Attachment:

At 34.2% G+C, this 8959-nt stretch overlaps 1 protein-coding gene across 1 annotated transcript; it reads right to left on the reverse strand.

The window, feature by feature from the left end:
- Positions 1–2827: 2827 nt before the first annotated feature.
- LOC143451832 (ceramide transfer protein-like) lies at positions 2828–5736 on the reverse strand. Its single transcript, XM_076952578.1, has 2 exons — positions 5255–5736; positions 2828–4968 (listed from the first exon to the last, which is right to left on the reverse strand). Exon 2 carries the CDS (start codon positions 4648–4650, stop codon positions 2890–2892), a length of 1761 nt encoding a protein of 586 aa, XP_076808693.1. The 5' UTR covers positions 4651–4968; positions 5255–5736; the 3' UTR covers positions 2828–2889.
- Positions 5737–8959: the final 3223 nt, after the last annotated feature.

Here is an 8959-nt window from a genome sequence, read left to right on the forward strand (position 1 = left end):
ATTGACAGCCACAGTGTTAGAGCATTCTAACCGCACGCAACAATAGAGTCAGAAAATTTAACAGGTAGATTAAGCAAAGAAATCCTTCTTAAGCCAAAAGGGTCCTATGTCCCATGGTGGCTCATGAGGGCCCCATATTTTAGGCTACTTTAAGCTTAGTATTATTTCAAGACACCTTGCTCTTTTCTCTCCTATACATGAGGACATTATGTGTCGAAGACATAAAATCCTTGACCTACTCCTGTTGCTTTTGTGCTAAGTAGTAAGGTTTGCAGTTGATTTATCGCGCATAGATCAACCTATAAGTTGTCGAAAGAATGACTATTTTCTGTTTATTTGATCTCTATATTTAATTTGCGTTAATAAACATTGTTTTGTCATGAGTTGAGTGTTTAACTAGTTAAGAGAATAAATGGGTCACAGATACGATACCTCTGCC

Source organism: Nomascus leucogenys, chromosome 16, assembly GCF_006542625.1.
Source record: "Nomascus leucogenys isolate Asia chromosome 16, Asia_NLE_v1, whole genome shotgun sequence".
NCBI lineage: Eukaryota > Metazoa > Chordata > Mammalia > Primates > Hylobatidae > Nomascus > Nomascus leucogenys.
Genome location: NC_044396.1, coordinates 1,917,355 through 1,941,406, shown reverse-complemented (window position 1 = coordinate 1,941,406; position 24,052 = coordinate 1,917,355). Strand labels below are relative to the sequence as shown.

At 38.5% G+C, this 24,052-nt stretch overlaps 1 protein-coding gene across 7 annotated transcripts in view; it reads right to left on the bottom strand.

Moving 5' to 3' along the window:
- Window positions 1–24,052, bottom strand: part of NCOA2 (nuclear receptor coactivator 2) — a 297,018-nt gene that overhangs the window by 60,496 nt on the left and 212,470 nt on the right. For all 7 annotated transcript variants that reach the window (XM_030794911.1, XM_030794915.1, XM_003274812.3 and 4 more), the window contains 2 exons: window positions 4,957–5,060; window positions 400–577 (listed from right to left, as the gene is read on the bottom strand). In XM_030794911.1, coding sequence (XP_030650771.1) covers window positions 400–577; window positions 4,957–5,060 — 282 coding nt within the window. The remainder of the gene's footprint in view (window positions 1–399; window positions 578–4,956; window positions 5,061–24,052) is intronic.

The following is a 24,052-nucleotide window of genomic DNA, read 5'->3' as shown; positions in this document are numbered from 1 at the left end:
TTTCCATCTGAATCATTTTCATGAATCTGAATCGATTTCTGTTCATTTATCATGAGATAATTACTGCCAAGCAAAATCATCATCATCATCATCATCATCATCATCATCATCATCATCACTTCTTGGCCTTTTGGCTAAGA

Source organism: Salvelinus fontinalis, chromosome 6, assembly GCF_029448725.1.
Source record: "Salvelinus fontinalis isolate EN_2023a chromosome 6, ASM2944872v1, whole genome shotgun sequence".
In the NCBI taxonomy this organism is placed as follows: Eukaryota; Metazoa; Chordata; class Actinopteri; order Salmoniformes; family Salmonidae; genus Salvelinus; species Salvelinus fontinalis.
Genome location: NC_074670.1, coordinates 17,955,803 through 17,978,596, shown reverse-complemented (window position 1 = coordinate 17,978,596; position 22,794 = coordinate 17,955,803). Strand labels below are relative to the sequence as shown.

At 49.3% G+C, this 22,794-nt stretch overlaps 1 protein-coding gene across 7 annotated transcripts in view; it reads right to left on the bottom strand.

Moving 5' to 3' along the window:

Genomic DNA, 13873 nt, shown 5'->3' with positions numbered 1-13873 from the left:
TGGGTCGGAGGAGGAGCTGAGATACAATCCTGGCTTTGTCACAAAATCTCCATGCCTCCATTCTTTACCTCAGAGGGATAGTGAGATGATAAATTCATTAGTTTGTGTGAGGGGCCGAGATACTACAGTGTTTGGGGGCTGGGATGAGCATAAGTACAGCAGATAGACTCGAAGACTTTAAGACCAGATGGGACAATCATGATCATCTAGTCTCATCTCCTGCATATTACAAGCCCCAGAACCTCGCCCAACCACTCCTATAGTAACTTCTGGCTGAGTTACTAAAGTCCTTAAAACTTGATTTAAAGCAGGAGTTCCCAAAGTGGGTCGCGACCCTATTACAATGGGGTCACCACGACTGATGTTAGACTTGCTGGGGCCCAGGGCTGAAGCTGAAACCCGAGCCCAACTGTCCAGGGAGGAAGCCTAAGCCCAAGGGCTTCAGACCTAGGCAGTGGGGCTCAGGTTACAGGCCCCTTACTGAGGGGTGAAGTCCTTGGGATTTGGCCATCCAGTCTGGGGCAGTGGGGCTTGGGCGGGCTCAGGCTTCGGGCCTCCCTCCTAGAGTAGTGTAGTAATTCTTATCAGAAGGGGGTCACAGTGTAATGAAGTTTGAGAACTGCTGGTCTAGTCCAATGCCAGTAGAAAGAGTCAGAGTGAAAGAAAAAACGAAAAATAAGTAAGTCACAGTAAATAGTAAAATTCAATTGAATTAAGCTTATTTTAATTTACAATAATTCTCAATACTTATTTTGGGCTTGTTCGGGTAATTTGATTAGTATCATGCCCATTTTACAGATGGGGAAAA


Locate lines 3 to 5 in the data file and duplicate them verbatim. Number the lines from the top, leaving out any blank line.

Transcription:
- Positions 1–2827: 2827 nt before the first annotated feature.
- LOC143451832 (ceramide transfer protein-like) lies at positions 2828–5736 on the reverse strand. Its single transcript, XM_076952578.1, has 2 exons — positions 5255–5736; positions 2828–4968 (listed from the first exon to the last, which is right to left on the reverse strand). Exon 2 carries the CDS (start codon positions 4648–4650, stop codon positions 2890–2892), a length of 1761 nt encoding a protein of 586 aa, XP_076808693.1. The 5' UTR covers positions 4651–4968; positions 5255–5736; the 3' UTR covers positions 2828–2889.
- Positions 5737–8959: the final 3223 nt, after the last annotated feature.